Even if you try to keep a low profile these days, the strike permeates your life. You can't swing a dead cat on Ventura Boulevard or a spent Botox needle in Beverly Hills without hitting someone who's been effected. From people on the business side who think the writers are insane and greedy, to agents who regret that it's come to this, to producers who've been booted out of their studio deals, and writers, working and not, who range from philosophical to pissed. It's already an open vein.
Then I got a guild email suggesting I inform on anyone I know who's writing during the strike. Anonymously. And online @ www.ratbastard/scab/wga.org. It had an eerie HUAC ring to it. Are you now or have you ever been paid for writing under the table? C'mon. Time will tell whether this will be a noble effort or a fool's errand but if you're going to ask people to stop working and stop pursuing work at least have the decency to trust them.
And then there's the nearly endless stream of analysis from every POV. One I found most interesting was the notion that, thanks to the strike, the networks will be released from the burden of having to make all these expensive pilots. First of all, there's no law stating networks need to develop comedies and dramas. They could jettison both formats tomorrow from their development slate and only do reality. But they don't because, despite the failure rate, it's financially beneficial to continue to roll the dice with scripted shows. Especially now that networks have ownership of those shows. Because scripted programming syndicates. Comedies better than dramas. I've yet to turn on late-night TV and watch an episode from the second season of Survivor or American Idol. But Seinfeld is still there. These shows have been worth aftermarket billions. I don't think they'll suddenly be devalued due to a new delivery system. People like stories. People like to laugh. It's the content. Internet streaming is not going to change that. And they will find a way to charge for it. (It would be nice if the two parties could agree on a formula today to cover that eventuality instead of bleeding the town dry, but the business has never been predicated on "nice.")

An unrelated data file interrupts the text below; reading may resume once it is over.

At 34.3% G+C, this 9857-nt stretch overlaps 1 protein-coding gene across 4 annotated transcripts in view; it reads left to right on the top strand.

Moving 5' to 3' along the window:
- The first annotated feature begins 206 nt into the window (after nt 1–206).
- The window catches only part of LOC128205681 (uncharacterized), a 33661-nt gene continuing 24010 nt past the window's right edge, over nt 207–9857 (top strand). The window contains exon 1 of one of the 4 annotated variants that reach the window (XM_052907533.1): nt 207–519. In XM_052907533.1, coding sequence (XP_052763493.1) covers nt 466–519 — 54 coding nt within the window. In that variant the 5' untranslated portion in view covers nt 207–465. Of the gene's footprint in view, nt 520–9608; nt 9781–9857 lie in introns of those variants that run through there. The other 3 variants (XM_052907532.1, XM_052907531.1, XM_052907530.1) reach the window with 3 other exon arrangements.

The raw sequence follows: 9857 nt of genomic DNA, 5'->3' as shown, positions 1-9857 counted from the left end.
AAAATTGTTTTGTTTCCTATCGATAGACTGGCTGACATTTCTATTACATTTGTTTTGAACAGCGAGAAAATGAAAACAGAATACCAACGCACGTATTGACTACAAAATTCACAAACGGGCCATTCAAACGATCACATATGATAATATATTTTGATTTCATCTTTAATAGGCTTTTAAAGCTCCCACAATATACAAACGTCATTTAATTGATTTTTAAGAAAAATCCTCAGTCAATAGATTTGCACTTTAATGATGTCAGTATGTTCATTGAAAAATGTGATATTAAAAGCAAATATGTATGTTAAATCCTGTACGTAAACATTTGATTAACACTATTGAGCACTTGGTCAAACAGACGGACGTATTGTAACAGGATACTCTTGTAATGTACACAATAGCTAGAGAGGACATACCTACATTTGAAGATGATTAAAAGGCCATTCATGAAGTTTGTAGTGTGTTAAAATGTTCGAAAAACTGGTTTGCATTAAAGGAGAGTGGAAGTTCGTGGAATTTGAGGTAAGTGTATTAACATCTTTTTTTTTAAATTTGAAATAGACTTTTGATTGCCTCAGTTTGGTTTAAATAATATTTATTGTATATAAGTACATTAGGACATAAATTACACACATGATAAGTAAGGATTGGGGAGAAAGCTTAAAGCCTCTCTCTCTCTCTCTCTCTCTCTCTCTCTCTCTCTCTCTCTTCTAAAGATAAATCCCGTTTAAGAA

That's why it wasn't surprising to read an article in Variety -- NETWORKS GO TO BACK-UP PLAN; STRIKE TRIGGERS DEPLOYMENT OF PILOTS -- detailing the pilots that have already been shot or the pre-ordered scripts that are "ready to go." Some interesting shows, along with the usual cops, doctors and aliens. But it's not all reality, all the time. And I assume the networks have a strategic plan behind the stockpiling of material. But I would ask them the same annoying question writers get asked in every single pilot pitch meeting: "What's episode two?" And, as a follow-up: "Who's writing it?" And: "Who's re-writing it?" Maybe the plan is to clean house of costly overall deals while keeping the wheels greased while limping toward a settlement so the Fall schedules can still be announced in May, with writers going back in June. Assuming this doesn't last that long. And that the actors don't go out. And the town doesn't go to shit.
And as for the lame signs and slogans. I found a picture of myself and some friends marching outside Fox in 1988. We were holding the same exact WGA ON STRIKE signs with the lightning bolt. Bad graphics then. Bad graphics now. There's only one sign the writers should be holding up -- a blank one.
Read more about the strike on the Huffington Post's writers' strike page.